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UnDisciplined: could this new technology ensure clean water for everyone?

Access to safe and affordable drinking water is one of the key goals of the United Nations for developing countries across the globe. But getting there hasn't been easy. One in ten people across the planet still don't have access to clean water – and that's in no small part because the infrastructure required to monitor water quality is expensive. But there may be a simpler way – a little trick of bioengineering that could assure safe water for all.

Kirsten Jaeyoung Jung received her PhD studying RNA engineering and biosensing at Northwestern University.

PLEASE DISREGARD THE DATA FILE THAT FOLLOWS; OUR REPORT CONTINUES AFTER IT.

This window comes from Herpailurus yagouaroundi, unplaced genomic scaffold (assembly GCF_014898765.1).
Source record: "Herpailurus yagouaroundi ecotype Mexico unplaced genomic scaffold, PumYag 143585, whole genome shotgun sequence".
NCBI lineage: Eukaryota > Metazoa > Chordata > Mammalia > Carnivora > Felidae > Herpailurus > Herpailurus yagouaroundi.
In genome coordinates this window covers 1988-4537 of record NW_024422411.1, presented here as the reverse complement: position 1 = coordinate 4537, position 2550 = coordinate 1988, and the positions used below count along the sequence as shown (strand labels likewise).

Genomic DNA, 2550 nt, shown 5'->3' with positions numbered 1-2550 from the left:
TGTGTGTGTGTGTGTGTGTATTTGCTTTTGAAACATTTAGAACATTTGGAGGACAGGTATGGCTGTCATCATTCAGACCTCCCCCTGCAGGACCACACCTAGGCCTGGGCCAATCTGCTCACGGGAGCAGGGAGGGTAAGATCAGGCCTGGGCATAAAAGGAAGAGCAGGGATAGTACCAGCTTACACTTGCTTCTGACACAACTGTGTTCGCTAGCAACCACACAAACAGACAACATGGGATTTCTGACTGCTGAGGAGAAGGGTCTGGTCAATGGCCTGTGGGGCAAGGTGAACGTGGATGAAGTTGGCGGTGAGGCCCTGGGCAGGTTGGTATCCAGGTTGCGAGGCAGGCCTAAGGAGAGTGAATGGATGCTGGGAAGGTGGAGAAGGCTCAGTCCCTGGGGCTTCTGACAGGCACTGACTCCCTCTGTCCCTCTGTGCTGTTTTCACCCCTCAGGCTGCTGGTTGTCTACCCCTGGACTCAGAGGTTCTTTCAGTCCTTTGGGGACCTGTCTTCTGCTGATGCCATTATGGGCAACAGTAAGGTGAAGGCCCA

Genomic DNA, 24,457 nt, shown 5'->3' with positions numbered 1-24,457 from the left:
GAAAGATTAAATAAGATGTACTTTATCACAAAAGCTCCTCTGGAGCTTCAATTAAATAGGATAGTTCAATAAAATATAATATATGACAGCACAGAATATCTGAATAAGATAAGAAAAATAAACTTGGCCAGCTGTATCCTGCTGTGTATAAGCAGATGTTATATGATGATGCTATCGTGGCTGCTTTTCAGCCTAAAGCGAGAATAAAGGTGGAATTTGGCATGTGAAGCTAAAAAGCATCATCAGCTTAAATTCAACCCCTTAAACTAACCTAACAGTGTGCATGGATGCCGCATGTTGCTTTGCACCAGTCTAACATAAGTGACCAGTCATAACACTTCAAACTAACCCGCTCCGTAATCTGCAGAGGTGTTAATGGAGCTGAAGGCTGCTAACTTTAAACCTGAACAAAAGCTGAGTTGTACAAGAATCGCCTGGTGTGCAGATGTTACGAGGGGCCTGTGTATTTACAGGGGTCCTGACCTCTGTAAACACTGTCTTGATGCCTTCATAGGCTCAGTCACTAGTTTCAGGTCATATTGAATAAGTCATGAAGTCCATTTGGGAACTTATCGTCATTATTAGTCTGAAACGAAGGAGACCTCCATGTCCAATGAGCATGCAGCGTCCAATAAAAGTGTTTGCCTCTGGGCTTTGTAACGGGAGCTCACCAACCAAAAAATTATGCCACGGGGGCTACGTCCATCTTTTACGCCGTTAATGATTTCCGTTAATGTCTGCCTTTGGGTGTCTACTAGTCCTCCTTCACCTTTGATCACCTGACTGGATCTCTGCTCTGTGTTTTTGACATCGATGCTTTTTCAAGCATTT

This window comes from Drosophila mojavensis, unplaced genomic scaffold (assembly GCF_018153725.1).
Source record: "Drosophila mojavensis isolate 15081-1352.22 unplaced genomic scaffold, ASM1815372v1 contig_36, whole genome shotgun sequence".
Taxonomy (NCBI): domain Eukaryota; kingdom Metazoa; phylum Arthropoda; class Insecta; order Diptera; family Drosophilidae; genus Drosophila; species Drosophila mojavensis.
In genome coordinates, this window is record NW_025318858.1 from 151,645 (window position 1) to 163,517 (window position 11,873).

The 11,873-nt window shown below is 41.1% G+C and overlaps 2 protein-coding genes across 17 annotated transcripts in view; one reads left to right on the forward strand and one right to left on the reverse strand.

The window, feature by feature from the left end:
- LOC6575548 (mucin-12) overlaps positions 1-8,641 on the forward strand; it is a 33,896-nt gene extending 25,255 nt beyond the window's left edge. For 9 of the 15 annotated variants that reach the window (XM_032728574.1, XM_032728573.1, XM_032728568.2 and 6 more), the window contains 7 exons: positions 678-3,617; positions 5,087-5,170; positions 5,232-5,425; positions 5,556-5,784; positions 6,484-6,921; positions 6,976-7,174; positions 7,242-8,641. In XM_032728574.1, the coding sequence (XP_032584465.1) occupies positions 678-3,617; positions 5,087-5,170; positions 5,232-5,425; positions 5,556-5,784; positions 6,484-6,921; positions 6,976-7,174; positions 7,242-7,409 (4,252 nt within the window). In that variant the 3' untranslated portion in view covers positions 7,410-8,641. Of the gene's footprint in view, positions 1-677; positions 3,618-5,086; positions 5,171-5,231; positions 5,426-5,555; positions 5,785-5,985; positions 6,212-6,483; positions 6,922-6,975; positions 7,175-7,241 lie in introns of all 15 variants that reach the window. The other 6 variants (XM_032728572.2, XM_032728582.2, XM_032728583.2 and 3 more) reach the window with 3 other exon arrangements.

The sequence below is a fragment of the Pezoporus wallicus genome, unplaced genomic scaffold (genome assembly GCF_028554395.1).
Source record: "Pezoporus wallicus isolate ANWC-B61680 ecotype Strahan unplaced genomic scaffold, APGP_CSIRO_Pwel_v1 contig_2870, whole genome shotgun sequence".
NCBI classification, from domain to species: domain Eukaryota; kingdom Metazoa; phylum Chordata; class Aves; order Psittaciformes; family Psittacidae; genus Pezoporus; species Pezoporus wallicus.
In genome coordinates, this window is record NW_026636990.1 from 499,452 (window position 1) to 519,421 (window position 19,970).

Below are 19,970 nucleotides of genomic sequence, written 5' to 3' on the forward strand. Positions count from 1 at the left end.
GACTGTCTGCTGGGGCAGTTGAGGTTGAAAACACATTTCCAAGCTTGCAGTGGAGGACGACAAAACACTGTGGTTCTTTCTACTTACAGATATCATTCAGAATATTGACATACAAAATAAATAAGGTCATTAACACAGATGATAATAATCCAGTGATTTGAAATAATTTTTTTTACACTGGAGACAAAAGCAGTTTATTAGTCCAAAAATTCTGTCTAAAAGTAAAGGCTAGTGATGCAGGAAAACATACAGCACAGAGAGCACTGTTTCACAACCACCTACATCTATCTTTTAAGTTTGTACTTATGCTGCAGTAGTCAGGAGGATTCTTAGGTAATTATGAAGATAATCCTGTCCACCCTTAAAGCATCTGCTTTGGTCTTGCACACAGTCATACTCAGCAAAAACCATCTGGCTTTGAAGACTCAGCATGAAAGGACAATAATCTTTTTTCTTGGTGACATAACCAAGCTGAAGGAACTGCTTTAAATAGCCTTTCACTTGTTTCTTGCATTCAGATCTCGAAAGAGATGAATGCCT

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Matthew LaPlante has reported on ritual infanticide in Northern Africa, insurgent warfare in the Middle East, the legacy of genocide in Southeast Asia, and gang violence in Central America. But a few years back, something donned on him: Maybe the news doesn't have to be brutally depressing all the time. Today, he balances his continuing work on more heartbreaking subjects by writing books about the intersection of science, human health and society, including the New York Times best-selling <i>Lifespan</i> with geneticist David Sinclair and the Nautilus Award-winning <i>Longevity Plan</i> with cardiologist John Day. His first solo book, <i>Superlative</i>, looks at what scientists are learning by studying organisms that have evolved in record-setting ways, and his is currently at work on another book about embracing the inevitability of human-caused climate change with an optimistic outlook on the future.<br/>